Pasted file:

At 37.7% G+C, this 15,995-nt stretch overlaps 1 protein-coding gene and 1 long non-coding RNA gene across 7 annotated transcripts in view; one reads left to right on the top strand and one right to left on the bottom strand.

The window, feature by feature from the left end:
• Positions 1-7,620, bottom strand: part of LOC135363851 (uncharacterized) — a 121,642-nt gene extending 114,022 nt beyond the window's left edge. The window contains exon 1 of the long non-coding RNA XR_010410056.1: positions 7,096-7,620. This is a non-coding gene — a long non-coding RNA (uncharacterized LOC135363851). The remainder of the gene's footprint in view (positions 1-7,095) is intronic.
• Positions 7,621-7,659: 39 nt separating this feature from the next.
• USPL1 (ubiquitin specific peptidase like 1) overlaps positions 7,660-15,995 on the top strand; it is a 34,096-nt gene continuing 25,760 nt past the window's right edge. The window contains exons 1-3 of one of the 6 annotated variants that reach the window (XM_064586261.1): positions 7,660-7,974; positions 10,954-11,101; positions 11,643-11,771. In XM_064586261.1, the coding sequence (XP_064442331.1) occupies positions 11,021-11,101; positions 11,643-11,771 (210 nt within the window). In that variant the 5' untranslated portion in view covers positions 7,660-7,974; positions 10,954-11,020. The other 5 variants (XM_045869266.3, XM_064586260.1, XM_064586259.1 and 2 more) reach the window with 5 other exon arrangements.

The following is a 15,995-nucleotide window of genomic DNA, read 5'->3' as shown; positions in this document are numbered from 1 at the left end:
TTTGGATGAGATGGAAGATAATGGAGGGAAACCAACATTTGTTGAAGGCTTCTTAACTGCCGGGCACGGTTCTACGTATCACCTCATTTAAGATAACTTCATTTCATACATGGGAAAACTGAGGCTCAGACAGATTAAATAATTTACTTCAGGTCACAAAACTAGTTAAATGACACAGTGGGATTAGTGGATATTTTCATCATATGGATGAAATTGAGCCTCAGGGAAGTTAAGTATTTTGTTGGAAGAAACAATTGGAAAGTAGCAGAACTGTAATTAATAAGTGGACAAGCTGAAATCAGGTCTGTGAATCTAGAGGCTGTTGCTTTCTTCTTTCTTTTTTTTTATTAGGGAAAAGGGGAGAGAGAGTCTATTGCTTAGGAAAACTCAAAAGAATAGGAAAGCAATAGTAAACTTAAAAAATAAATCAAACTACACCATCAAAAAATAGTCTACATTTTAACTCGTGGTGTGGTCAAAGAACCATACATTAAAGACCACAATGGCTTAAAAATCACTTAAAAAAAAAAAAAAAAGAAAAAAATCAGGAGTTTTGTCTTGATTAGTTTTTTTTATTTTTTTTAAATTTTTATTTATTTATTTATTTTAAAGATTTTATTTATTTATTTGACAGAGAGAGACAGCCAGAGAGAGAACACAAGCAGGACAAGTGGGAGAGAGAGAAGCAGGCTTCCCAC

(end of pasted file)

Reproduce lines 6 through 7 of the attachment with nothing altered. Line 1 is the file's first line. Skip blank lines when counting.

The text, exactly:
The following is a 15,995-nucleotide window of genomic DNA, read 5'->3' as shown; positions in this document are numbered from 1 at the left end:
TTTGGATGAGATGGAAGATAATGGAGGGAAACCAACATTTGTTGAAGGCTTCTTAACTGCCGGGCACGGTTCTACGTATCACCTCATTTAAGATAACTTCATTTCATACATGGGAAAACTGAGGCTCAGACAGATTAAATAATTTACTTCAGGTCACAAAACTAGTTAAATGACACAGTGGGATTAGTGGATATTTTCATCATATGGATGAAATTGAGCCTCAGGGAAGTTAAGTATTTTGTTGGAAGAAACAATTGGAAAGTAGCAGAACTGTAATTAATAAGTGGACAAGCTGAAATCAGGTCTGTGAATCTAGAGGCTGTTGCTTTCTTCTTTCTTTTTTTTTATTAGGGAAAAGGGGAGAGAGAGTCTATTGCTTAGGAAAACTCAAAAGAATAGGAAAGCAATAGTAAACTTAAAAAATAAATCAAACTACACCATCAAAAAATAGTCTACATTTTAACTCGTGGTGTGGTCAAAGAACCATACATTAAAGACCACAATGGCTTAAAAATCACTTAAAAAAAAAAAAAAAAGAAAAAAATCAGGAGTTTTGTCTTGATTAGTTTTTTTTATTTTTTTTAAATTTTTATTTATTTATTTATTTTAAAGATTTTATTTATTTATTTGACAGAGAGAGACAGCCAGAGAGAGAACACAAGCAGGACAAGTGGGAGAGAGAGAAGCAGGCTTCCCAC